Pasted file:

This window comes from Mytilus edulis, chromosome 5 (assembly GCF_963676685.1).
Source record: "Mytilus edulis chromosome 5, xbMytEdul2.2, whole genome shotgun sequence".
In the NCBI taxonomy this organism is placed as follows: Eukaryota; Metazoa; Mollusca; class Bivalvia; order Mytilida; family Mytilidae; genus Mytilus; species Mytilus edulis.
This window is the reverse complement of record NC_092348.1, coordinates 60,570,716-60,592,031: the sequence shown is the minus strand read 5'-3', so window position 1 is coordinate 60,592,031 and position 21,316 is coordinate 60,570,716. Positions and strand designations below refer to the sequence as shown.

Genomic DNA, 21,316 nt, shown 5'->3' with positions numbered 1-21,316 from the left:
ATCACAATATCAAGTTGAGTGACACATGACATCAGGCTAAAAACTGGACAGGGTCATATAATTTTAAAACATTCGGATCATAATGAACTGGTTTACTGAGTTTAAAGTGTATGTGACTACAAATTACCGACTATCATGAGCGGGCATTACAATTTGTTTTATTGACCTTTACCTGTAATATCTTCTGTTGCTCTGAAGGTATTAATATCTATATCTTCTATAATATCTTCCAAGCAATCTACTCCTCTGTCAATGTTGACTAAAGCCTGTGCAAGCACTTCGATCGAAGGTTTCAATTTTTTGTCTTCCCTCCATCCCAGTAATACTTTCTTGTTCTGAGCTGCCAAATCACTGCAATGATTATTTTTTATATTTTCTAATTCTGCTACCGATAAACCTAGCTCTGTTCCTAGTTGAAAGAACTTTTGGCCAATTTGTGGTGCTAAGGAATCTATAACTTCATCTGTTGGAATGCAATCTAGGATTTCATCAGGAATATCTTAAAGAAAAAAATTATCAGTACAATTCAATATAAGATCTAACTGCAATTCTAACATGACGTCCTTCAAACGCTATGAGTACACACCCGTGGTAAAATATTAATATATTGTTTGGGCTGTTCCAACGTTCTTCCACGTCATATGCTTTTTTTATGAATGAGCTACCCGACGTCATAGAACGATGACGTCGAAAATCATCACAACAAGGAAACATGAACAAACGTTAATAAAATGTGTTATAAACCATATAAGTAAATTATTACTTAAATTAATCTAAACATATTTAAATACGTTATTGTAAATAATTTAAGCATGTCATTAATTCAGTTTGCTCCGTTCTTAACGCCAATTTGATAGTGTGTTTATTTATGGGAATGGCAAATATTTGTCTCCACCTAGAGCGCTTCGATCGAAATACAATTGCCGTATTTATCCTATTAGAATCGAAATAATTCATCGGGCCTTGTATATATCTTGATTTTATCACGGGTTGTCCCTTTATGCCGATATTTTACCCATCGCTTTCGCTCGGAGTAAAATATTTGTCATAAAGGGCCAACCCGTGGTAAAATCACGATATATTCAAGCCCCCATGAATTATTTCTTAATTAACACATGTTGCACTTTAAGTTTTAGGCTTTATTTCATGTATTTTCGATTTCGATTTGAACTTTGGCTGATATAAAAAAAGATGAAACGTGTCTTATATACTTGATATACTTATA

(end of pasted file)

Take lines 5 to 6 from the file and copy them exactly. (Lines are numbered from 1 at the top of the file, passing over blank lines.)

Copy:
Genomic DNA, 21,316 nt, shown 5'->3' with positions numbered 1-21,316 from the left:
ATCACAATATCAAGTTGAGTGACACATGACATCAGGCTAAAAACTGGACAGGGTCATATAATTTTAAAACATTCGGATCATAATGAACTGGTTTACTGAGTTTAAAGTGTATGTGACTACAAATTACCGACTATCATGAGCGGGCATTACAATTTGTTTTATTGACCTTTACCTGTAATATCTTCTGTTGCTCTGAAGGTATTAATATCTATATCTTCTATAATATCTTCCAAGCAATCTACTCCTCTGTCAATGTTGACTAAAGCCTGTGCAAGCACTTCGATCGAAGGTTTCAATTTTTTGTCTTCCCTCCATCCCAGTAATACTTTCTTGTTCTGAGCTGCCAAATCACTGCAATGATTATTTTTTATATTTTCTAATTCTGCTACCGATAAACCTAGCTCTGTTCCTAGTTGAAAGAACTTTTGGCCAATTTGTGGTGCTAAGGAATCTATAACTTCATCTGTTGGAATGCAATCTAGGATTTCATCAGGAATATCTTAAAGAAAAAAATTATCAGTACAATTCAATATAAGATCTAACTGCAATTCTAACATGACGTCCTTCAAACGCTATGAGTACACACCCGTGGTAAAATATTAATATATTGTTTGGGCTGTTCCAACGTTCTTCCACGTCATATGCTTTTTTTATGAATGAGCTACCCGACGTCATAGAACGATGACGTCGAAAATCATCACAACAAGGAAACATGAACAAACGTTAATAAAATGTGTTATAAACCATATAAGTAAATTATTACTTAAATTAATCTAAACATATTTAAATACGTTATTGTAAATAATTTAAGCATGTCATTAATTCAGTTTGCTCCGTTCTTAACGCCAATTTGATAGTGTGTTTATTTATGGGAATGGCAAATATTTGTCTCCACCTAGAGCGCTTCGATCGAAATACAATTGCCGTATTTATCCTATTAGAATCGAAATAATTCATCGGGCCTTGTATATATCTTGATTTTATCACGGGTTGTCCCTTTATGCCGATATTTTACCCATCGCTTTCGCTCGGAGTAAAATATTTGTCATAAAGGGCCAACCCGTGGTAAAATCACGATATATTCAAGCCCCCATGAATTATTTCTTAATTAACACATGTTGCACTTTAAGTTTTAGGCTTTATTTCATGTATTTTCGATTTCGATTTGAACTTTGGCTGATATAAAAAAAGATGAAACGTGTCTTATATACTTGATATACTTATA